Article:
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Commissioners to address wind turbine zoning issue on Thursday  

The Lycoming County commissioners will reveal Thursday where they stand regarding a proposed amendment to the county zoning ordinance as it pertains to wind energy.

During a work session Tuesday, chief county administrator Fred Marty said the commissioners will act on the amendment to allow electricity-generating wind turbines by right in areas zoned for resource protection.

Commissioners Rebecca A. Burke and Ernie P. Larson said they had no comment regarding the amendment.

Both, however, have said previously that by law the county zoning ordinance must provide for all types of uses, including wind energy, and in areas where they can function successfully.

Commissioner Dick Nassberg said he does not know how he will vote and will “continue to study facts and language to make sure we come up with the best balance of competing interests.”

“This is a complex issue,” Nassberg said. “You have to balance needs for progress against needs for preservation.”

“The issue is how to be on the forefront of economic and environmental capabilities while avoiding the disturbance of the things that make this county so special,” he said.

The ordinance now allows wind energy by right in countryside and agriculture zones, and by special exception granted by the county Zoning Hearing Board for resource protection zones.

The amendment would allow wind energy by right in all three zones.

County Planning Commission staff, including then-commission executive director Jerry S. Walls, proposed the amendment following a lengthy and often contentious Zoning Hearing Board hearing involving Vermont-based Laurel Hill Wind Energy Co.

The company applied for a special exception to build 47 388-foot-high wind turbines on a seven-mile stretch of Laurel Hill Ridge in northern Lycoming County zoned mostly for resource protection.

The application was supported by supervisors from Jackson and McIntyre townships, where the project was proposed, but strongly opposed by many residents living in the shadow of the ridge.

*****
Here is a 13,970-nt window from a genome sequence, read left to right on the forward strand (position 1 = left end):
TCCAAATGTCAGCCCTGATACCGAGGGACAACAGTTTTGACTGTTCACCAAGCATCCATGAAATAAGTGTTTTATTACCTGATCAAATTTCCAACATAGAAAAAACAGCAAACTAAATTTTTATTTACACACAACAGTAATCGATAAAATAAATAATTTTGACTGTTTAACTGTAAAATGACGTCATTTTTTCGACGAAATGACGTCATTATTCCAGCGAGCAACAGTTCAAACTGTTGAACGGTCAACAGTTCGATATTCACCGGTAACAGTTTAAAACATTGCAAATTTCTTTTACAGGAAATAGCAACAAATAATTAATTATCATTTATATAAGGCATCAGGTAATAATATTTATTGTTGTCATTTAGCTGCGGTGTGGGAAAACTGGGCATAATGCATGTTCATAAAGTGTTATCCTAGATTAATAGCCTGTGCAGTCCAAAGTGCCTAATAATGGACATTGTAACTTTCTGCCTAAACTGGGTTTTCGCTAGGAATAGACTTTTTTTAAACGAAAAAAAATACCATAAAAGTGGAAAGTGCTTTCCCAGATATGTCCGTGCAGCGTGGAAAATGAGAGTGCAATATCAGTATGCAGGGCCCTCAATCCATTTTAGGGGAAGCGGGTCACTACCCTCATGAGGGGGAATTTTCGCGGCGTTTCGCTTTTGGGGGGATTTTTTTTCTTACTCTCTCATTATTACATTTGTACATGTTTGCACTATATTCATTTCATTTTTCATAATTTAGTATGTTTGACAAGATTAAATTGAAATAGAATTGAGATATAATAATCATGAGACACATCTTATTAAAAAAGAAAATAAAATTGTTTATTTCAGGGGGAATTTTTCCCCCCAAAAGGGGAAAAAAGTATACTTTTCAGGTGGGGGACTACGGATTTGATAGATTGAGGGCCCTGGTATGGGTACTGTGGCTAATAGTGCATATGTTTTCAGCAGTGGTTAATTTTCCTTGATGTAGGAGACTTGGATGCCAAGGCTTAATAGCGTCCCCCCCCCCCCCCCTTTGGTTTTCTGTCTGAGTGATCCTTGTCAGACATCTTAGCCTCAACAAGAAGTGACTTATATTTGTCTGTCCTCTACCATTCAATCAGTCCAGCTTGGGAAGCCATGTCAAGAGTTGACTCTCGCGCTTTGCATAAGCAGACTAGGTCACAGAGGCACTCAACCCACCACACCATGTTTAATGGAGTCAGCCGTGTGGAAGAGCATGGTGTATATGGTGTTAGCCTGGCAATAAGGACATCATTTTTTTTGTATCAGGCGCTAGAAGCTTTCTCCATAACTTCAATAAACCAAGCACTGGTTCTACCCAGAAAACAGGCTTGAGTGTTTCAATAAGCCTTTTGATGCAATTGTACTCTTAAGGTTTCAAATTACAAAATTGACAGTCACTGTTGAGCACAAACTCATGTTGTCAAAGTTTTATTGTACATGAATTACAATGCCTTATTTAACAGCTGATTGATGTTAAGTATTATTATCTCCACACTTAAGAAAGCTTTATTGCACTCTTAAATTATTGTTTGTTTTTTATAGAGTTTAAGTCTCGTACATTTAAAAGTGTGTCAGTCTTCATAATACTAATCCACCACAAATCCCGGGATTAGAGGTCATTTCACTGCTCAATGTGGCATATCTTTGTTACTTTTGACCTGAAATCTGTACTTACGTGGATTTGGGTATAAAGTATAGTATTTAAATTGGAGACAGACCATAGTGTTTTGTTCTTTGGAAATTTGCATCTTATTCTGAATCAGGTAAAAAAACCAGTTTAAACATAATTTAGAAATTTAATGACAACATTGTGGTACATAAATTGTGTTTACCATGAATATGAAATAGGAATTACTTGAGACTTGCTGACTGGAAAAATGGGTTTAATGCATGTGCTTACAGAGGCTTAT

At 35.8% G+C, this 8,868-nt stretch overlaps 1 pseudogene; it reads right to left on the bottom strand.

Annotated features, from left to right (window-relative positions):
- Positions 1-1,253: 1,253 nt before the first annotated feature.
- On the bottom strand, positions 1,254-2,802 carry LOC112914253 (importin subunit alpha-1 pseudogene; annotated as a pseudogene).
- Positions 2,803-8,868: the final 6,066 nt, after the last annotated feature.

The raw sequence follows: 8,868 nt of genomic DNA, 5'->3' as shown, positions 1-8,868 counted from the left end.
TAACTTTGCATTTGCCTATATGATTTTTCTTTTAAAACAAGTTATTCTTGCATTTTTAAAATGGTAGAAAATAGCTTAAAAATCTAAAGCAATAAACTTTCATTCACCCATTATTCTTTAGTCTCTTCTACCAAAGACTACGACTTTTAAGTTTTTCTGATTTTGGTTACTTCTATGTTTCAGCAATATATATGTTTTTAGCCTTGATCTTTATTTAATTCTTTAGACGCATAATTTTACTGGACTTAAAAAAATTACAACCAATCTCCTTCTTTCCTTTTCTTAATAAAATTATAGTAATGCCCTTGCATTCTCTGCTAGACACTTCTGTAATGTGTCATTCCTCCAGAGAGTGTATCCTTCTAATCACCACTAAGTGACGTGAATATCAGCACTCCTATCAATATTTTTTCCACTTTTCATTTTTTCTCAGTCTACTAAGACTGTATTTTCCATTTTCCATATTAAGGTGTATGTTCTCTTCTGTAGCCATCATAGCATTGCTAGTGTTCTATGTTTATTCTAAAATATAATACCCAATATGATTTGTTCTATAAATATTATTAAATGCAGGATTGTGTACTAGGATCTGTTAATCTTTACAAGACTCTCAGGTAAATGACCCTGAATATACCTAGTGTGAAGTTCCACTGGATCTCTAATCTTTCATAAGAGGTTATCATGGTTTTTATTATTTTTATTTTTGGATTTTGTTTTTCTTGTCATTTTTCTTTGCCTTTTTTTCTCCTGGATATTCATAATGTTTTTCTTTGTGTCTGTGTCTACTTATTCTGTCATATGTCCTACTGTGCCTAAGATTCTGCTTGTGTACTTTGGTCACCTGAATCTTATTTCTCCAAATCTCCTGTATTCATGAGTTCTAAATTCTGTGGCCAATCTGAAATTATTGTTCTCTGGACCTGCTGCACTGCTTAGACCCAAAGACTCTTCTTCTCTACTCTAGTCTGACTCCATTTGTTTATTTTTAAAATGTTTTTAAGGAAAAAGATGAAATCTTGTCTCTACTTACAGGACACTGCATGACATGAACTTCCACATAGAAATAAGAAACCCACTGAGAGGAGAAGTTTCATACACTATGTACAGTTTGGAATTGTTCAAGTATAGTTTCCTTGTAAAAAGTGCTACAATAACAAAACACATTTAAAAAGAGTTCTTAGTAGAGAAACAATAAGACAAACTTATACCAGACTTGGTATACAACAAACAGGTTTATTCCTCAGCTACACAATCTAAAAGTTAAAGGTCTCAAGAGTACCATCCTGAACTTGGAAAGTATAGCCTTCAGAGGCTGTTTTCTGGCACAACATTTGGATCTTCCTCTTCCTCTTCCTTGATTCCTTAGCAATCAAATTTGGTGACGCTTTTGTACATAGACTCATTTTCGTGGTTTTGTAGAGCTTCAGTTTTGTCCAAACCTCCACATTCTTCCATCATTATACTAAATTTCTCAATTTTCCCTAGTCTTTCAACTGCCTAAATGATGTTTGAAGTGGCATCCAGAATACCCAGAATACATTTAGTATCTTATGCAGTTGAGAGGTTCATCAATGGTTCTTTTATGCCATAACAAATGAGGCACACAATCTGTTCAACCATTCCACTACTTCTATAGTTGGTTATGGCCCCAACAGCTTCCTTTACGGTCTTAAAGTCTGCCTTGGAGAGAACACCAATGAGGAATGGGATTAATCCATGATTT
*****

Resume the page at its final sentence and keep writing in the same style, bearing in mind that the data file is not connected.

Walls said the amendment was needed to “clarify” the existing ordinance so the county could avoid a repeat of the Laurel Hill hearing, which was time-consuming and expensive.

The commissioners held a public hearing on the amendment on Oct. 22 at Pennsylvania College of Technology.

In other business, the commissioners will act on a professional services agreement with Nor East Mapping Inc. of Kylertown to provide aerial mapping of the commercial growth corridor between the boroughs of Muncy and Montoursville.

The maps will focus on Muncy Industrial Park, the Timber End property and the commercial area along Fairfield Road.

The agreement calls for the company to be paid $37,800 for the service, county Department of Planning and Community Development deputy director William Kelly said.

The maps will be consulted when planning water and sewer lines, roads and rail lines in the corridor, Kelly said.

According to Kelly, the company will provide photographs to show 1-foot contours.

Some of the aerial mapping the county now uses show 20-foot contours, which are practically useless, he said.

By David Thompson

Williamsport Sun-Gazette

14 November 2007

This article is the work of the source indicated. Any opinions expressed in it are not necessarily those of National Wind Watch.

The copyright of this article resides with the author or publisher indicated. As part of its noncommercial effort to present the environmental, social, scientific, and economic issues of large-scale wind power development to a global audience seeking such information, National Wind Watch endeavors to observe “fair use” as provided for in section 107 of U.S. Copyright Law and similar “fair dealing” provisions of the copyright laws of other nations. Send requests to excerpt, general inquiries, and comments via e-mail.

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